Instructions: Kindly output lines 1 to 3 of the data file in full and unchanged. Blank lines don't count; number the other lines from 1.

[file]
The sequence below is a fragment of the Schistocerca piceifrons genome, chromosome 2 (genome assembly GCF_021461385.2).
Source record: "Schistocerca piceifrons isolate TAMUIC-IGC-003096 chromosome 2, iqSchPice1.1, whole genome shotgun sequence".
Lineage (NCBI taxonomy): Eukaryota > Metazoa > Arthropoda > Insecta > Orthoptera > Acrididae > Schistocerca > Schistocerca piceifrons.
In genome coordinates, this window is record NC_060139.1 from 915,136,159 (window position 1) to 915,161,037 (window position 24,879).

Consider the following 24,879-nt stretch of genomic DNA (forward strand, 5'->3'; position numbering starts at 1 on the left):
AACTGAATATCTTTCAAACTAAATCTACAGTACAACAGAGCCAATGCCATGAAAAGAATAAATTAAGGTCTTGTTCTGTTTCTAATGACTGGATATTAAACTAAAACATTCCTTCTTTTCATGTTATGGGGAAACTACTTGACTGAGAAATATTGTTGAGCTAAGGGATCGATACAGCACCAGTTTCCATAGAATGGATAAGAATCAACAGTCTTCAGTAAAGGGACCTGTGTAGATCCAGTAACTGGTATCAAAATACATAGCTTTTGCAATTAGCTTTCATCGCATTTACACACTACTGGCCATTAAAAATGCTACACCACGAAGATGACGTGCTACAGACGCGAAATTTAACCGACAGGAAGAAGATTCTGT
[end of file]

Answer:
The sequence below is a fragment of the Schistocerca piceifrons genome, chromosome 2 (genome assembly GCF_021461385.2).
Source record: "Schistocerca piceifrons isolate TAMUIC-IGC-003096 chromosome 2, iqSchPice1.1, whole genome shotgun sequence".
Lineage (NCBI taxonomy): Eukaryota > Metazoa > Arthropoda > Insecta > Orthoptera > Acrididae > Schistocerca > Schistocerca piceifrons.